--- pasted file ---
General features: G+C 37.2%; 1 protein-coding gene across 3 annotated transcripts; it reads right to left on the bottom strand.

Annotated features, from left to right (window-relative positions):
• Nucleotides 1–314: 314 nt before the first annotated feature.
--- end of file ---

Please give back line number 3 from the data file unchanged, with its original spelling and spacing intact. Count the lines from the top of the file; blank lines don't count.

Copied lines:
• Nucleotides 1–314: 314 nt before the first annotated feature.